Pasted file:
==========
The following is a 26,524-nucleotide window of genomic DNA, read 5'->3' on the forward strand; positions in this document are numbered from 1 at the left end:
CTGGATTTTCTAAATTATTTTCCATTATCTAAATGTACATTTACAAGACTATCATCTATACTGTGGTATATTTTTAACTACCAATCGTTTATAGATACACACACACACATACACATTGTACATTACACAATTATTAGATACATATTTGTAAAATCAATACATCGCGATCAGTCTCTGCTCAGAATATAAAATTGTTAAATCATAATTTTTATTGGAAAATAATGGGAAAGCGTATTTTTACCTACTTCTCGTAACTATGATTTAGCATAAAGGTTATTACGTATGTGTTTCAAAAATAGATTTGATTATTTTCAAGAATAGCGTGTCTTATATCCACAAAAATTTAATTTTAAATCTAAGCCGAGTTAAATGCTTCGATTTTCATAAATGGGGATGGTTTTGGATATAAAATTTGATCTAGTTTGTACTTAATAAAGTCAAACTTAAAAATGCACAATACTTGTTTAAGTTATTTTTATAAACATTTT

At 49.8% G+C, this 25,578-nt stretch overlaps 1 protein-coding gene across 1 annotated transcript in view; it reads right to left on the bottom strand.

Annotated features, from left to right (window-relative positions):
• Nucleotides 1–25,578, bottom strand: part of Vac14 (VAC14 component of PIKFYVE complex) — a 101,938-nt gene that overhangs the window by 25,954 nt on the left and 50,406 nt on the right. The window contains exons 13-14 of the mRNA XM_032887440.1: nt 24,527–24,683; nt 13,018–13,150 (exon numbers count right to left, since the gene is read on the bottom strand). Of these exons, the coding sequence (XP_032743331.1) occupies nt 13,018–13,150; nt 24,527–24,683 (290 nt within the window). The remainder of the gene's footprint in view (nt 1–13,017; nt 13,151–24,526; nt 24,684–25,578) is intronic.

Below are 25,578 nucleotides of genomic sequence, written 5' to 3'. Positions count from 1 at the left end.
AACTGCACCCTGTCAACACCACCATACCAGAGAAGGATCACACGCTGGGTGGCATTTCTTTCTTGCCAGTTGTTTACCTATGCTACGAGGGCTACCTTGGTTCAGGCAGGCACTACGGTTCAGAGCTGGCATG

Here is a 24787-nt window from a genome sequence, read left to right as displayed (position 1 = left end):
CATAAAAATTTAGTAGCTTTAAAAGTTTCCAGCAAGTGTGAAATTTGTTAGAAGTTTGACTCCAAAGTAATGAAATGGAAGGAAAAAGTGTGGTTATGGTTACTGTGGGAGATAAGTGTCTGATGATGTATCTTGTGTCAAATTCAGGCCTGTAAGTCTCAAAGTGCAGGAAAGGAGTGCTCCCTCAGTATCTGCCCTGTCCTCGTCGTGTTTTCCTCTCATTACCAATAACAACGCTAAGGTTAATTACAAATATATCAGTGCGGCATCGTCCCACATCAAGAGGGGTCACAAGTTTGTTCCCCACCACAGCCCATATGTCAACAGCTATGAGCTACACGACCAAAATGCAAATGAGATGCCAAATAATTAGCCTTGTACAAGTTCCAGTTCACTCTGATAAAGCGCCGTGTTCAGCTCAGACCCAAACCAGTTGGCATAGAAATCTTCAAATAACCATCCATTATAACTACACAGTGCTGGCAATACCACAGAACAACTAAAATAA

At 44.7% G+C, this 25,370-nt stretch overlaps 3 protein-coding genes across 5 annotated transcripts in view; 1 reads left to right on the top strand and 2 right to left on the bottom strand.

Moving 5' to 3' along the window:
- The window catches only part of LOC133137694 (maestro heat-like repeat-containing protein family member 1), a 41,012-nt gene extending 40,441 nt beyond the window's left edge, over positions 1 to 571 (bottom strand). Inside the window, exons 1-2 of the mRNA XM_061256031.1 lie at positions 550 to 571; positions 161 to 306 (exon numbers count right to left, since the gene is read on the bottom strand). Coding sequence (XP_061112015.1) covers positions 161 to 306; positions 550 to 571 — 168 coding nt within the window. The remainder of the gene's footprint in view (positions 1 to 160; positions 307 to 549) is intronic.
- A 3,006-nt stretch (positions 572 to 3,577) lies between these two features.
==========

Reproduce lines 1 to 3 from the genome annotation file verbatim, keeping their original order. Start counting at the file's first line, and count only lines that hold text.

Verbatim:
The following is a 26,524-nucleotide window of genomic DNA, read 5'->3' on the forward strand; positions in this document are numbered from 1 at the left end:
CTGGATTTTCTAAATTATTTTCCATTATCTAAATGTACATTTACAAGACTATCATCTATACTGTGGTATATTTTTAACTACCAATCGTTTATAGATACACACACACACATACACATTGTACATTACACAATTATTAGATACATATTTGTAAAATCAATACATCGCGATCAGTCTCTGCTCAGAATATAAAATTGTTAAATCATAATTTTTATTGGAAAATAATGGGAAAGCGTATTTTTACCTACTTCTCGTAACTATGATTTAGCATAAAGGTTATTACGTATGTGTTTCAAAAATAGATTTGATTATTTTCAAGAATAGCGTGTCTTATATCCACAAAAATTTAATTTTAAATCTAAGCCGAGTTAAATGCTTCGATTTTCATAAATGGGGATGGTTTTGGATATAAAATTTGATCTAGTTTGTACTTAATAAAGTCAAACTTAAAAATGCACAATACTTGTTTAAGTTATTTTTATAAACATTTT

At 49.8% G+C, this 25,578-nt stretch overlaps 1 protein-coding gene across 1 annotated transcript in view; it reads right to left on the bottom strand.